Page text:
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Hearing of the House Committee on Ways and Means - China's Trade and Industrial Policies


Location: Washington, DC

Chairman Levin, Ranking Member Camp, Members of the Committee:
Thank you for calling this hearing, and thank you for allowing me the opportunity to testify. My name is John Spratt and I am Chairman of the House Budget Committee and co-chair of the House Textile Caucus.

I want to focus today on the impact of China's trade policies on textiles and apparel, particularly since China's admission to the World Trade Organization (WTO) on December 11, 2001.

In 2009, imports to the United States from China totaled $296 billion. 1 According to the U.S. Office for Textiles and Apparel (OTEXA), $31 billion of those imports came in the form of textiles. This means that textile imports make up more than one dollar of every ten dollars in exports from China to the United States. If we want to redress the trade imbalance with China, we need sector by sector solutions as well as currency and other trade-distorting corrections.

Nine years ago, in 2001, Mexico was the largest importer of textiles and apparel to the United States, shipping us $8.9 billion in imports. At that time, China was importing $6.5 billion to us. Fast forward eight years to 2009, and China is now the largest importer to the U.S. with $31.7 billion in textile and apparel products. Vietnam is second with $5.3 billion. Meanwhile, Mexico has decreased from $8.9 billion in imports in 2001 to $4.1 billion in 2009.2
What about reciprocity? In 2009, the United States exported a mere $4.3 million (that's million) in textile and apparel products to China. So much for the win-win benefits of open trade. China, Vietnam, Bangladesh, and Cambodia have all experienced a dramatic increase in market share while taking business away from U.S. producers and our free trade agreement partners, and buying very little in return.

The question we need to ask is how did China accomplish such tremendous expansion in textile and apparel trade with the U.S. in such a short period of time since joining the WTO on December 11, 2001?

One answer, of course, is the end of import quotas. But a large part of the answer is China's use of subsidies, tax preferences and other trade-distorting measures in violation of its WTO commitments. These practices led to the closure of 500 textile plants and the loss of over 700,000 textile and apparel workers in the U.S. since 2000. In 2001, there were 1.1 million U.S. textile and apparel workers; today, there are less than half that number.

1 Data is courtesy of the United Nations Commodity Trade Statistics Database.
2 Textile data is courtesy of the U.S. Office of Textiles and Apparel (OTEXA).
3 Data is courtesy of the U.S. Bureau of Labor Statistics.

After ravaging our domestic textile industry, China has been moving rapidly from labor-intensive industries to more capital intensive sectors such as telecommunications, computers and automobiles. And there is no reason to believe the result will be any different in those sectors of our economy. That is one reason to examine what happened in textiles and apparel, because what's past may be prologue.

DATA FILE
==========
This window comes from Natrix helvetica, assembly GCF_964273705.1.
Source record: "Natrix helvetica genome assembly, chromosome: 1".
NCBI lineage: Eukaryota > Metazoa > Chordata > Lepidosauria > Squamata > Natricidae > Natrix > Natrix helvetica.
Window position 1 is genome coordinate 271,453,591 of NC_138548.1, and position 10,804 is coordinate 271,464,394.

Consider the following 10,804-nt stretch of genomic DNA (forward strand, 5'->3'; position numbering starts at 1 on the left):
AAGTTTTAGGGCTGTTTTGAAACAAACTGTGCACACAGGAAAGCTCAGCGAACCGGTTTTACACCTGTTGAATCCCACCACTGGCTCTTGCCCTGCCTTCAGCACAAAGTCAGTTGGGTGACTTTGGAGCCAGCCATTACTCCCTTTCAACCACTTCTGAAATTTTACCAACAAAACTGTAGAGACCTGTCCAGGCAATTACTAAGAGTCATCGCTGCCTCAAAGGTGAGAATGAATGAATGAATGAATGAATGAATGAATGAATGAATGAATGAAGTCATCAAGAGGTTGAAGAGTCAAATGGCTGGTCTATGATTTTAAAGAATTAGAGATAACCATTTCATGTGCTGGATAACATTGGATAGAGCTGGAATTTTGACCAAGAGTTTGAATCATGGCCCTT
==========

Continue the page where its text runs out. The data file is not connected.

We all know the problem with regard to our domestic textile and apparel industry--but the question is how do we address the issue in earnest?
According to U.S. Immigration and Customs Enforcement (ICE) Deputy Assistant Secretary for Operations, Alonzo Pena, textile imports account for approximately 43% of all duties collected by Customs and Border Protection (CBP).4 In 2009, ICE and CBP officials became aware of various tactics to undervalue textile products from China, including falsified classifications, underreported quantities, and questionable entry documentation. As a result of these findings, ICE and CBP initiated Operation Mirage, which has resulted in the identification of the most egregious violations, but more must be done to this end.

The textile industry relies heavily on customs enforcement. During the last decade, the industry saw a disturbing and disheartening increase of fraudulent activity; from front companies posing as legitimate U.S. companies to undervalued goods, to illegal preferences.

Several weeks ago, I joined several other colleagues in introducing the Textile Enforcement and Security Act (TESA) of 2010, which seeks to address these issues and provide U.S. Customs with additional resources and expanded authority to better target these bad actors. The bill includes provisions to:

* Establish an electronic verification of textile and apparel imports;
* Allow the Department of Homeland Security to use fines and penalties to help pay for investigations and training;
* Increase staff at high volume ports for textiles and apparel imports;
* Establish a non-resident importer program to ensure that resident agents are held accountable for products imported under their name.

It is important to do all we can to protect the 400,000 Americans still working in the U.S. textile industry by doing all we can to crack down on customs fraud. While our industry has seen a huge hit just in the last decade or so, the U.S. textile industry is still the third largest exporter of textile products in the world, with over $13 billion in exports last year.

In the short term, beefing up Customs by enacting the TESA legislation will give a much-needed shot in the arm to an industry that has been hit hard. In the long term, however, we must address the widening trade deficit and the subsidies, tax preferences, and other trade-distorting measures that China employs to benefit their economy to the detriment of ours.

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